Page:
3. The greatness of simple suffering. One of our writers said the world just now wants heroes. It altogether depends what kind of heroes they are. Some of these make a great stir for small advantage. The most illustrious of heroes are often those of "obscure life." All around us simple people bear uncomplainingly the most bitter suffering; nobly resist the most terrible temptation; sustain with silence the heaviest burdens. Gordon flashed a splendid figure on the imagination of the world, but there are many Gordons unknown to fame, but who are known to God, and shall not lose their appropriate reward. Conclusion: Let us be content with our place and work however coarse and common. If we cannot be flowers of the garden, of the aristocracy of flowers, let us be flowers of the grass, very beautiful in the eyes of Him who makes the grass to grow upon the mountains. It is not in brilliance that we shall be saved, but by pegging away in simple, honest work. But let us feed our soul with high beliefs and hopes. Let us talk to ourselves all the day long about glory, honour, immortality, eternal life; so shall our path of life, however lowly, be a royal pathway, brighter and brighter, to a perfect day!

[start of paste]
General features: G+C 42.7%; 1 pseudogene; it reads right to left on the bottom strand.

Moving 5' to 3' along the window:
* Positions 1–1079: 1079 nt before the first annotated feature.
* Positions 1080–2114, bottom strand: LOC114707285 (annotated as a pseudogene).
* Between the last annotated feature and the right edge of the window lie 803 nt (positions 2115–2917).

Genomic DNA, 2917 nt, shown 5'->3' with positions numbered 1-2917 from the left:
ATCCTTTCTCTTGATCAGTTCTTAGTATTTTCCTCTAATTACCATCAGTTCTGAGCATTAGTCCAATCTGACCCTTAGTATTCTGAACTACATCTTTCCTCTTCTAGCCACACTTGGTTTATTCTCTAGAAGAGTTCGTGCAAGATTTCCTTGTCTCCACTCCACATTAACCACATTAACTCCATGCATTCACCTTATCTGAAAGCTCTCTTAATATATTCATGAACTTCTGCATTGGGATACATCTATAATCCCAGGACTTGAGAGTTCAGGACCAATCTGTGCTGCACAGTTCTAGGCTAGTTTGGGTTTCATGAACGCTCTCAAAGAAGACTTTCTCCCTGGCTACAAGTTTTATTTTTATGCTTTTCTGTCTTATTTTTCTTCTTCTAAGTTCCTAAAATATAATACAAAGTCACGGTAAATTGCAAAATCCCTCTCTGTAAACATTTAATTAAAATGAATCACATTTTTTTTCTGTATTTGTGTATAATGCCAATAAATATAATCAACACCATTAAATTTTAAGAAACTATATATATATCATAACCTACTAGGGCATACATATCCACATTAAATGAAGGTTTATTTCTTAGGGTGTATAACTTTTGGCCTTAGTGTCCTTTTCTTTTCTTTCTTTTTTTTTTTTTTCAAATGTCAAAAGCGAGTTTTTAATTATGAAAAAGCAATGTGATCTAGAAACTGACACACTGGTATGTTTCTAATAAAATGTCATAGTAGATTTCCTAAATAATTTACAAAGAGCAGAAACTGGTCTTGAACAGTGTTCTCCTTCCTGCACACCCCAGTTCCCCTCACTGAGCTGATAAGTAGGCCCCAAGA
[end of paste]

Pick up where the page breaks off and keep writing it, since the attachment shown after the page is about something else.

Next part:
(W. L. Watkinson.)

I. THE OBJECT OF THE CHRISTIAN'S PURSUIT. A triple crown — a crown of "glory and honour and immortality." But does not this reduce their virtue to a thing of hollow utility? No; as will appear if we consider their motive, which is that they may east their crowns at Jesus' feet. They seek —

1. A glorious position — "glory," "majesty." The inhabitants of heaven are all glorious within, and all glorious without.

2. The highest praise, "honour." Courtiers have spent years to insinuate themselves into the favour of their king; while vast numbers have not spent an hour in seeking the smile of God. And yet to have the approbation of the highest potentate of earth, is nothing compared with the approbation of the King of Glory.